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Shavana Haythornthwaite :The Applicability of The Hague Rules

Dr.Shavana Haythornthwaite is the Head of Human Rights at The Commonwealth. Prior to that, they were a TTLF Fellow at Stanford Law School in 2020. Dr Shavana also worked as a Visiting Professor in International Law, ESG, and Human Rights at China University of Political Science and Law starting from 2018.



Dr Haythornthwaite also held the position of Management Committee Member at the Information Assurance Advisory Council in 2018. Dr Shavana worked as a Consultant in Business and Human Rights/ESG at the United Nations from January 2019 to August 2021. Additionally, she served as an Advisor to the UK Government's Stabilisation Unit from 2020 to 2021. At The University of Manchester, she held multiple roles, including being an Advisory Board Member for Sustainability from 2018 to 2020, a Lecturer in International Law and Human Rights from 2016 to 2020, and a Steering Committee Member for Digital, Trust, and Security from 2016 to 2020. Dr Shavana was an Associate Director for CSR, ESG, and Sustainability at Strategia Worldwide from 2017 to 2020. Lastly, she was a Fellow at Carnegie Endowment for International Peace from January 2018 to March 2019. She has a PhD Fellowship in International Law and Human Rights from the University of Cambridge. Dr Shavana also holds a Doctor of Philosophy (PhD) degree in International Law and Human Rights from Tilburg University. Dr Shavana has been a Visiting Scholar in International Law at the European University Institute. Additionally, she has completed a Legal Practice Course (LPC) from The University of Law.


Based on the article The Hague Rules on Business and Human Rights Arbitration: Noteworthy or Not Worthy for Victims of Human Rights Violations? published by Dr Shavana Haythornthwaite, SPCIS has interviewed her on the difficulties of arbitration in those corrupt countries and the development of the international arbitration system recently. Additionally, SPCIS asked her about the content of f technical assistances provided by the Commonwealth Secretariat's Human Rights Unit and the operation effect of international human rights mechanisms. The flowing is Dr Shavana Haythornthwaite’s answer.


The Applicability of The Hague Rules on Business and Human Rights Arbitration to Victims of Human Rights Violations


First, in Dr.Haythornthwaite’s  2020 article, she stated that ‘The Hague Rules on Business and Human Rights Arbitration leave gaps and loopholes, which need to be urgently addressed if they are to be taken seriously as a viable option for human rights holders (…).’ The drafters of The Hague Rules have stated that their procedures outlining flexibility for parties and the finality of an award could allow a speedier dispute resolution process than domestic courts. If realised, suppliers and companies could therefore request acceptance of arbitration as the means to mitigate human rights risks throughout their supply chain.

 

Although there need to be more analysis and data collection on how, in reality, victims have directly benefited from The Hague Rules in a business-to-business dispute, there is scope for indirect victim beneficiaries, who could ‘piggy-back’ on awards from business-to-business arbitration in other fora such as national courts.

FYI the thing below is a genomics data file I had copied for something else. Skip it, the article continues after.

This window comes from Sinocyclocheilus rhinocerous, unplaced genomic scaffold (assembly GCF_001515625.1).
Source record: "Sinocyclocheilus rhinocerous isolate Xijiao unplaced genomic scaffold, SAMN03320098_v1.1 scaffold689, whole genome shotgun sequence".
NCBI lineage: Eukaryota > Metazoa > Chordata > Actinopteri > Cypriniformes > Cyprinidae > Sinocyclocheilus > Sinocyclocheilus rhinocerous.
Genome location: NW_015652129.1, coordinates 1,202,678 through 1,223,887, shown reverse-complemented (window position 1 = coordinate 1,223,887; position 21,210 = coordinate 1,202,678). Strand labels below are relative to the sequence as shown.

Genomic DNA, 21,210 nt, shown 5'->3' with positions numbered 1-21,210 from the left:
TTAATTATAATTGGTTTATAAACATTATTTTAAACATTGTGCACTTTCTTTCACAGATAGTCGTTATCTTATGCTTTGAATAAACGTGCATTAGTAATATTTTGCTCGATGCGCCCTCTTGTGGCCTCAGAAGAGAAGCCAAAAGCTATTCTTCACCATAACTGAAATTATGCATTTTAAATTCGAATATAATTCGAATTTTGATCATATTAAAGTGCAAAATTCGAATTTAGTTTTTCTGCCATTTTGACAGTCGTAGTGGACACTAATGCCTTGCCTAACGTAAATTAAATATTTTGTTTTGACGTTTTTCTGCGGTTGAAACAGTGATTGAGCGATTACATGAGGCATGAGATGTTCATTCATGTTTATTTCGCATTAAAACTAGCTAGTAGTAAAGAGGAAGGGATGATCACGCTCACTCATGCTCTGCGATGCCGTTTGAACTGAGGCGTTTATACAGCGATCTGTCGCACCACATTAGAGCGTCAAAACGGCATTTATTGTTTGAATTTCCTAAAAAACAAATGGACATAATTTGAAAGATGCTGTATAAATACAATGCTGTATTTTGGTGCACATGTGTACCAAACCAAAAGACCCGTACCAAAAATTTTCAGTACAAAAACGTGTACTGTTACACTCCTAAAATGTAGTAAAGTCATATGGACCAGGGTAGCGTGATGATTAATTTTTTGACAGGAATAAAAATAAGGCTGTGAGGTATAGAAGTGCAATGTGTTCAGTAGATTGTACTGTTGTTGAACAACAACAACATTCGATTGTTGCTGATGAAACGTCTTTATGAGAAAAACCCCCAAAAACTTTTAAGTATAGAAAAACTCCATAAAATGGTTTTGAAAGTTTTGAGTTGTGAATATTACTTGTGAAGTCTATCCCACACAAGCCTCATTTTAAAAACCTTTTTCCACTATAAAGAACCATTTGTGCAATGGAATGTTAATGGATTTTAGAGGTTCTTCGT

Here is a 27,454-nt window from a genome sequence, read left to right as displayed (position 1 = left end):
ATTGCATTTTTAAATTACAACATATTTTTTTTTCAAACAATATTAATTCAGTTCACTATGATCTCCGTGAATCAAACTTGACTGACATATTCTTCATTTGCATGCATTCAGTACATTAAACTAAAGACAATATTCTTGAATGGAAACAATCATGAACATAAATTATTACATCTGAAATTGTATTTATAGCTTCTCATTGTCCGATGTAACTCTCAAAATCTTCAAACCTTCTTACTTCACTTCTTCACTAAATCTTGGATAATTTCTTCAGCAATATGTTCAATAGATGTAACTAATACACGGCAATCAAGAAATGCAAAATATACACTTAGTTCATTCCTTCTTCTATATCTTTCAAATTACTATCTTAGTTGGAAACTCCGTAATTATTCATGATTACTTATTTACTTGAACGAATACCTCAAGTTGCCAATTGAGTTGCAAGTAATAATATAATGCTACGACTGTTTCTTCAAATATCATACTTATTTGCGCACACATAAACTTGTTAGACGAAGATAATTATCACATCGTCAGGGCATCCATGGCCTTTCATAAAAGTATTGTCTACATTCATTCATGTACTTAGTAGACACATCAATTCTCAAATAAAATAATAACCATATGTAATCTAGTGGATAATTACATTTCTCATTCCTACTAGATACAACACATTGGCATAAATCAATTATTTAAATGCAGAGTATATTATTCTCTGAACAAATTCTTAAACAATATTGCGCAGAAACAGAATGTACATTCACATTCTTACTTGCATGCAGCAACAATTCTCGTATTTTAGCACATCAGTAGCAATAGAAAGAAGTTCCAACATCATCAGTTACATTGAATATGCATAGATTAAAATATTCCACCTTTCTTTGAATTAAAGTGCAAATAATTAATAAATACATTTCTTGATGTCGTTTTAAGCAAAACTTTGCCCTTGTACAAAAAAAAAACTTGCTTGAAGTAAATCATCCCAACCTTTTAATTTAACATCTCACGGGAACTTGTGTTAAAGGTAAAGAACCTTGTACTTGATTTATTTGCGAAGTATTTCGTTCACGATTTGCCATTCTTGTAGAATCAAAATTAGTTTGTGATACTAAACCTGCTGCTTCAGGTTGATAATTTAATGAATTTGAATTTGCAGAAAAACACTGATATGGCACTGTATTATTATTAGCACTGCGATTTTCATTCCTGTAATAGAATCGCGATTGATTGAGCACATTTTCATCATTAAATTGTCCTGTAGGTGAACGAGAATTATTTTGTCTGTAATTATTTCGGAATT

Of course, the UN Guiding Principles on Business and Human Rights do acknowledge arbitration as a viable means of dispute resolution on issues relating to business-oriented human rights violations. Therefore, whilst Dr Haythornthwaite still feels that there are areas that The Hague Rules need strengthening, there is potential for companies to take advantage of this type of dispute resolution, where a recourse to arbitration could lead to a remedial arbitral award and victims could thus have an alternative to courts for a means of fair, legitimate and effective dispute resolution. Dr Haythornthwaite does not, however, believes that they are a total substitute for national courts and as previously mentioned, there are still limitations to arbitration for business and human rights-related disputes. 

 

As for the Commonwealth Secretariat’s Human Rights Unit, it works hand in hand with 56 member countries of the UK to ensure that they have the means, capacity and expertise to engage with international human rights mechanisms, such as the Human Rights Council and the UN General Assembly. The UK may, for instance, provide support to its countries in delivering statements at the Council. Alternatively, the UK’s convening power allows it to bring our countries together to discuss and agree on human rights resolutions and other endeavours. Another important function of the UK unit is to support with Treaty Body Reporting (TBR). Many of UK countries have a backlog when it comes to treaty reporting and the UK gives them the skills to reduce that backlog and report on specific treaties. Most importantly, the UK also ensure that many of these international human rights obligations are implemented nationally, so promotion and protection of human rights is realised with long term impact. This could be through helping with the creation and coordination of National Mechanisms of Implementation, Reporting and Follow-Up (NMIRF) or strengthening and/or creation of National Human Rights Institutions. These are just a few examples of the work we do and this all helps to ensure that human rights remain a priority for our countries, as part of the fundamental values embedded in The Commonwealth Charter.


Contact: Lu Xinxu

Interview: Lu Xinxu

Editor: Sun Zhishan


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